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Bookmarks serve as your electronic memory of the Web. When you encounter a page you know you’ll want to revisit, press Command-D in Safari or Firefox to add the site to the Bookmarks menu, or drag its address from the address bar to the Bookmarks bar (in Safari; the Bookmarks toolbar in Firefox). But once you’ve gathered important bookmarks, how can you use them on your different computers and, if necessary, in different browsers?

Sync them up

If you use many computers but just one browser, a number of tools can help you sync your bookmarks so they’re the same wherever you go. Among its other features, Apple’s $100-per-year .Mac service lets you sync your Safari bookmarks across different Macs. When you sync to .Mac from, say, your desktop Mac, you can configure your MacBook Pro to pick up the changes, so you’ll have everything with you on the road. You can also access all your Safari bookmarks online, from the .Mac Web site. (For more information, see Keeping Your Macs in Sync.)

If you use Firefox, Foxmarks’ free Foxmarks Bookmarks Synchronizer syncs your bookmarks to a special Web site, You can then access all your bookmarks from any computer. Similarly, Google’s free Google Browser Sync, lets you synchronize bookmarks, passwords, cookies, history, tabs, and windows. It can even encrypt some of your sensitive data, such as passwords and cookies.

Use a systemwide manager

If you use many different browsers, consider using a systemwide bookmark manager. Some store the bookmarks themselves, and others access the bookmarks you’ve saved across different browsers. Everyday Software’s $12 Bookit 3.7.1 (   ) not only lets you work with bookmarks you’ve saved in each of your browsers, but also syncs bookmarks from one browser to another—so if you use different browsers, you can have the same set of bookmarks for each. You can access its bookmarks from a menu extra or from the Dock, as well as from within the program itself.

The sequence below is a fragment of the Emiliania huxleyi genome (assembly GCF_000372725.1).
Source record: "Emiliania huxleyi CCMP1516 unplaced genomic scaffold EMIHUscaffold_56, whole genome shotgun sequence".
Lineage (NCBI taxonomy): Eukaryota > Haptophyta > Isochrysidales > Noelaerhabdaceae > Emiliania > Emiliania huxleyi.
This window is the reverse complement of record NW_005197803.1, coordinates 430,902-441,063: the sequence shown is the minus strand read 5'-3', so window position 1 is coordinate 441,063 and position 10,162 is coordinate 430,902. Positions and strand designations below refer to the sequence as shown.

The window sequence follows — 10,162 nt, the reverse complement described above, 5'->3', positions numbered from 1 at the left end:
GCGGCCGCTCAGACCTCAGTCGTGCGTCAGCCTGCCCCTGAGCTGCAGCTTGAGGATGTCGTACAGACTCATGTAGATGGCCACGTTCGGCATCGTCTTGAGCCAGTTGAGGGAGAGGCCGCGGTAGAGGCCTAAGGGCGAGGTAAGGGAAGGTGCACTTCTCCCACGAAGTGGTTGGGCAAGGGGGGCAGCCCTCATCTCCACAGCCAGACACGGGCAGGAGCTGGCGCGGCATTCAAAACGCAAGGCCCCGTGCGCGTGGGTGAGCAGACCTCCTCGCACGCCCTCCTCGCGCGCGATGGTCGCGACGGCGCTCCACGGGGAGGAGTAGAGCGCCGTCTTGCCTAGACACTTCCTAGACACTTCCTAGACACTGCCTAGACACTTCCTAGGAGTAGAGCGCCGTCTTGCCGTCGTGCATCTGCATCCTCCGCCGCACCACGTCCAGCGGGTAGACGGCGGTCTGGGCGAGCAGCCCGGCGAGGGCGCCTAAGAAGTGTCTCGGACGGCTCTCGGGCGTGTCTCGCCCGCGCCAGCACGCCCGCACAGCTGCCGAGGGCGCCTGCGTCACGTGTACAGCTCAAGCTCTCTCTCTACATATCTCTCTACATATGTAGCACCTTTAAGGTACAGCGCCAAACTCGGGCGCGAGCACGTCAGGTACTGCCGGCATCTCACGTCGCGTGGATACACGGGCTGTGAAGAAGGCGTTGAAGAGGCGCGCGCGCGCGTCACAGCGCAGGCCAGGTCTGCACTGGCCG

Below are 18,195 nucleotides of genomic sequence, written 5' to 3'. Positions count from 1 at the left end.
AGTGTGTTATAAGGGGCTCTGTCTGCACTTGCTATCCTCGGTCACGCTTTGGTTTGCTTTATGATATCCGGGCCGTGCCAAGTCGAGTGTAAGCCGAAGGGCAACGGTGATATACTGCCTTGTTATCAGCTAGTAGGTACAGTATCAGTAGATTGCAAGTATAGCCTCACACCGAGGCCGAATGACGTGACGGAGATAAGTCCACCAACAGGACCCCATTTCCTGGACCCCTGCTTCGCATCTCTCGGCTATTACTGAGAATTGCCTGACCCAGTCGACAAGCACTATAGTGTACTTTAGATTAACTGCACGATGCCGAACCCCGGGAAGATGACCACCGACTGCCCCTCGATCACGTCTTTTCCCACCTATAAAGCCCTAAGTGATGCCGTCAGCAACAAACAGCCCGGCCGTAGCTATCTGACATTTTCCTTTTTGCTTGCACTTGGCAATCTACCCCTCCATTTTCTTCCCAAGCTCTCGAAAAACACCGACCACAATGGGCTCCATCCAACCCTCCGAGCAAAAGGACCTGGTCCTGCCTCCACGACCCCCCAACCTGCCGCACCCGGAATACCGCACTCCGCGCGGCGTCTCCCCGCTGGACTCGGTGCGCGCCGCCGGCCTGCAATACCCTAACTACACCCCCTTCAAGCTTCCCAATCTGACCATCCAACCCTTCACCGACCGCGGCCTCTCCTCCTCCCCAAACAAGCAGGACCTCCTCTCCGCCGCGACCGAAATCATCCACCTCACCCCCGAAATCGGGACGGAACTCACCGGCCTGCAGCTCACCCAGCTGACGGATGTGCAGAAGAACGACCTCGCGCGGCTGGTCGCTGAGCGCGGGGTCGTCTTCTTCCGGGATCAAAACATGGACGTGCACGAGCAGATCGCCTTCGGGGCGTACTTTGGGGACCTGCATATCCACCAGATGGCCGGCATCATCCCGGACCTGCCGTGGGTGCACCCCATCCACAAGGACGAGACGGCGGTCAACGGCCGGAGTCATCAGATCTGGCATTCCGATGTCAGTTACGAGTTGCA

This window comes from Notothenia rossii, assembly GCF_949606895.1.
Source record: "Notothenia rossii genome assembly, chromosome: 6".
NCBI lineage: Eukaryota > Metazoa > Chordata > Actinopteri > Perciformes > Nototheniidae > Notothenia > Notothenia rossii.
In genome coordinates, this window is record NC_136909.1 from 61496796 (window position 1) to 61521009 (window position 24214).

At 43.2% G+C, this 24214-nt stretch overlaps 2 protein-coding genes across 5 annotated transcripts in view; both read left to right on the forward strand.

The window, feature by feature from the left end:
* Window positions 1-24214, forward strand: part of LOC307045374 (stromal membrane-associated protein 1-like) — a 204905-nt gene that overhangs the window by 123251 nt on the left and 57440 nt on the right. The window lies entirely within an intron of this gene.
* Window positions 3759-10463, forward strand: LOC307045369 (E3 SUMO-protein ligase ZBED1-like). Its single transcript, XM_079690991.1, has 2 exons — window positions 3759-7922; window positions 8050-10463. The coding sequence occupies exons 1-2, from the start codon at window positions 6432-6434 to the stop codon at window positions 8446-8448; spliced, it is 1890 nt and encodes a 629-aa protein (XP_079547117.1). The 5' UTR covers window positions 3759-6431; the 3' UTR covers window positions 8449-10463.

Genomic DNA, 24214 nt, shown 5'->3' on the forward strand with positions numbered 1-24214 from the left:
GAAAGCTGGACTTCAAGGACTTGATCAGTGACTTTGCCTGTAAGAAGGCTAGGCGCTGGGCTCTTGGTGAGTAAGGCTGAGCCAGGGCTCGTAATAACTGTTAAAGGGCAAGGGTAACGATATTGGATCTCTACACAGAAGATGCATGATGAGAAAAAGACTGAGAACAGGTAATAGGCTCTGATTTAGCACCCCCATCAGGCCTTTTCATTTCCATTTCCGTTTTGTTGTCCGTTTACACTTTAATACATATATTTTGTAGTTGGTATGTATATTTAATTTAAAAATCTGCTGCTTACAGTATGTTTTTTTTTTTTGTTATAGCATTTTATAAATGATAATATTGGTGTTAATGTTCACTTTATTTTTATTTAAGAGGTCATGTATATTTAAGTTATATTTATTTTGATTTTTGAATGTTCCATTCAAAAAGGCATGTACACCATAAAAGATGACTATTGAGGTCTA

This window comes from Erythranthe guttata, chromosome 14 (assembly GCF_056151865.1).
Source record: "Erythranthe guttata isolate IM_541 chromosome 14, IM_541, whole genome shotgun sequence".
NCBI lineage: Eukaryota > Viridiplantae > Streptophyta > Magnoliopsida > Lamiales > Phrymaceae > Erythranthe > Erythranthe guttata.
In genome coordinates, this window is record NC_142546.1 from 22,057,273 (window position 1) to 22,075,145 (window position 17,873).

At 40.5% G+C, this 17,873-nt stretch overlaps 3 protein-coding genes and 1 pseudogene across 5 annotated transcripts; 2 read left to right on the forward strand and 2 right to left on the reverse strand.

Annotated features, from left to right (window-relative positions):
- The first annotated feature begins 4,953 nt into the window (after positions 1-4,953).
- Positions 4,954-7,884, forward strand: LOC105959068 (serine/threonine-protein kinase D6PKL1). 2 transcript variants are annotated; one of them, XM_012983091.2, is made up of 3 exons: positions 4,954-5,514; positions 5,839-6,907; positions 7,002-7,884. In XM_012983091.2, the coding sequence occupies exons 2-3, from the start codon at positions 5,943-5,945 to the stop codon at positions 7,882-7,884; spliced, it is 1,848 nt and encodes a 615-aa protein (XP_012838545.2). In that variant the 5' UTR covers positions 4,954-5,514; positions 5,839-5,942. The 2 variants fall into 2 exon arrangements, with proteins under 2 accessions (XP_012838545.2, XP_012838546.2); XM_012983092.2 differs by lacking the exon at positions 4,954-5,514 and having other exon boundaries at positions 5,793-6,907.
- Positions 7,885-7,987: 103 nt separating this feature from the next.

Happy Apps’ $25 WebnoteHappy organizes bookmarks from Safari, Firefox, and OmniWeb, and it lets you add tags and notes, so they’re easier to find later. You can also search for names, URLs, tags, and titles. Use smart folders to sort your bookmarks by keywords.

Manage bookmarks online

If you spend a lot of time moving around and working on different computers, what could be more convenient than organizing your bookmarks on the Web?

Google Bookmarks and Yahoo Bookmarks both offer basic services for storing bookmarks online. Both require that you add bookmarks manually, but you can do so from any Web browser on any computer (or operating system).

Take things a step further with This social bookmark manager lets you add bookmarks to a personal Web page, but that’s just the beginning. When you view your bookmarks, you can see how many other people have bookmarked the same pages, and then check their lists to find other interesting Web sites. You can also share your bookmarks.

Add new bookmarks to by using a bookmarklet button. From your Bookmarks bar or toolbar, click on the bookmarklet button to add the site. Or upload all the bookmarks you’ve already saved in your browser.

[ Kirk McElhearn has authored and coauthored a dozen Mac books. His Web site, Kirkville, has an RSS feed. ]

Tasty Bookmarks: When you add a bookmark to, you can access it from anywhere. But this site also helps you discover new sites by letting you see the bookmarks of other people who have bookmarked your favorite sites.
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